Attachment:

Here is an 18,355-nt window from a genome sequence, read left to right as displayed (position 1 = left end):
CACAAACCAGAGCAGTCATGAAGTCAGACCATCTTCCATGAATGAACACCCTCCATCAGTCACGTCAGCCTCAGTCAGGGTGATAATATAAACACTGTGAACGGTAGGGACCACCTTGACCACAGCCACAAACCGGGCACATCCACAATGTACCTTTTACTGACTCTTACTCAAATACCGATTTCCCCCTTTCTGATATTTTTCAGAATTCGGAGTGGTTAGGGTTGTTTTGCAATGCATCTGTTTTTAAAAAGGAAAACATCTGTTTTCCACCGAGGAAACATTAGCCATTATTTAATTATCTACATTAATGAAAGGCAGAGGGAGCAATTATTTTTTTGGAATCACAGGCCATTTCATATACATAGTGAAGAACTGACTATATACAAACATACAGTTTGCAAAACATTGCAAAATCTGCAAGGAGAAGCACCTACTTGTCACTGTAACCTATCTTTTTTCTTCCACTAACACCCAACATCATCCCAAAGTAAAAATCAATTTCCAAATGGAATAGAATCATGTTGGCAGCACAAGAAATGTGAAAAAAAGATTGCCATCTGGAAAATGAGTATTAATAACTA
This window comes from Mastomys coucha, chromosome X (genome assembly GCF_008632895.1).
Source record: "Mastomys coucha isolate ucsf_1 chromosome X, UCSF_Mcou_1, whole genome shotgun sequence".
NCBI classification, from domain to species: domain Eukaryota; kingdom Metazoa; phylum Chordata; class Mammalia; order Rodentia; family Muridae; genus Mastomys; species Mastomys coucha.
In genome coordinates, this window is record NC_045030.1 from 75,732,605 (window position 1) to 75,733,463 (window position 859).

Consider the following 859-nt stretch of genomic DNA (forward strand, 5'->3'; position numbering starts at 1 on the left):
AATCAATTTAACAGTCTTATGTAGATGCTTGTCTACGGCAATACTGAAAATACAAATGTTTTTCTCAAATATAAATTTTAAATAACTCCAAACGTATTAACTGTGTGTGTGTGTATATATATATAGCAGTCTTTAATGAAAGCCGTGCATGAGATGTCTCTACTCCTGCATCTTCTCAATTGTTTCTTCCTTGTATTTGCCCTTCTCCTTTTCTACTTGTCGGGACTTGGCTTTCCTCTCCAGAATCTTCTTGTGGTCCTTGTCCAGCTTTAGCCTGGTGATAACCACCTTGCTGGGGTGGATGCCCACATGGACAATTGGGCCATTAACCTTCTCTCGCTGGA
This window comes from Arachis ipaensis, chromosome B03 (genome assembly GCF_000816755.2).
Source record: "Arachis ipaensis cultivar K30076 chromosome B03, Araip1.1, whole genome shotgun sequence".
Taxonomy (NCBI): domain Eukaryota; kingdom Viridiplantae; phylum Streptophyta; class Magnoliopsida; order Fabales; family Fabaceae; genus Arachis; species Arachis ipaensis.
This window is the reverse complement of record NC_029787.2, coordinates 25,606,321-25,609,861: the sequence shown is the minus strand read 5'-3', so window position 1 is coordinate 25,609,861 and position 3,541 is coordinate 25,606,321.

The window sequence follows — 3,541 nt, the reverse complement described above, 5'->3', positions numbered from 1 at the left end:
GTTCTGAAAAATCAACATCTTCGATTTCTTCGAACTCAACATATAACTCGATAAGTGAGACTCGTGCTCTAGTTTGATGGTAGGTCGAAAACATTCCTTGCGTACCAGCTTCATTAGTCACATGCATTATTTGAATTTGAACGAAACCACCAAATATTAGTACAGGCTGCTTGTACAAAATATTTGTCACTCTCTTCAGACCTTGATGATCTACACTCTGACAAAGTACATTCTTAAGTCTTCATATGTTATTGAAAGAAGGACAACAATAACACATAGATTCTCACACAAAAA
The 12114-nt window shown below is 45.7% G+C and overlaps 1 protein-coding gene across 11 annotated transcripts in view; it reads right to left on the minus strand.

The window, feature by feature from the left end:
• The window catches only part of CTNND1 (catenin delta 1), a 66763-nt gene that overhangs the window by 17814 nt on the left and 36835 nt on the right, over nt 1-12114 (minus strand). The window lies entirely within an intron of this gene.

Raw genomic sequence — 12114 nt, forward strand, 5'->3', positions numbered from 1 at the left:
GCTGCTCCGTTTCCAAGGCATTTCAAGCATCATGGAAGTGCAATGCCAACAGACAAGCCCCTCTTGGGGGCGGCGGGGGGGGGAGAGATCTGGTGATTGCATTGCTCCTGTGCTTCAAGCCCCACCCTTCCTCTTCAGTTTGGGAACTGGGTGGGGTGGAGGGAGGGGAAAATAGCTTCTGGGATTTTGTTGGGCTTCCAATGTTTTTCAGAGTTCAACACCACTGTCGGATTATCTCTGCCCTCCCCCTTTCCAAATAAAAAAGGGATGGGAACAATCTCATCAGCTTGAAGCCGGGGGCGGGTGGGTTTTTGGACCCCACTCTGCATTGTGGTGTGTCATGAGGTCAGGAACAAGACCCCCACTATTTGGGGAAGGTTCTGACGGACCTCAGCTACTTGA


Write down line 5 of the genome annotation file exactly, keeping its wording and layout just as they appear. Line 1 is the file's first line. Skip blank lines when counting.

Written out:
NCBI classification, from domain to species: domain Eukaryota; kingdom Metazoa; phylum Chordata; class Mammalia; order Rodentia; family Muridae; genus Mastomys; species Mastomys coucha.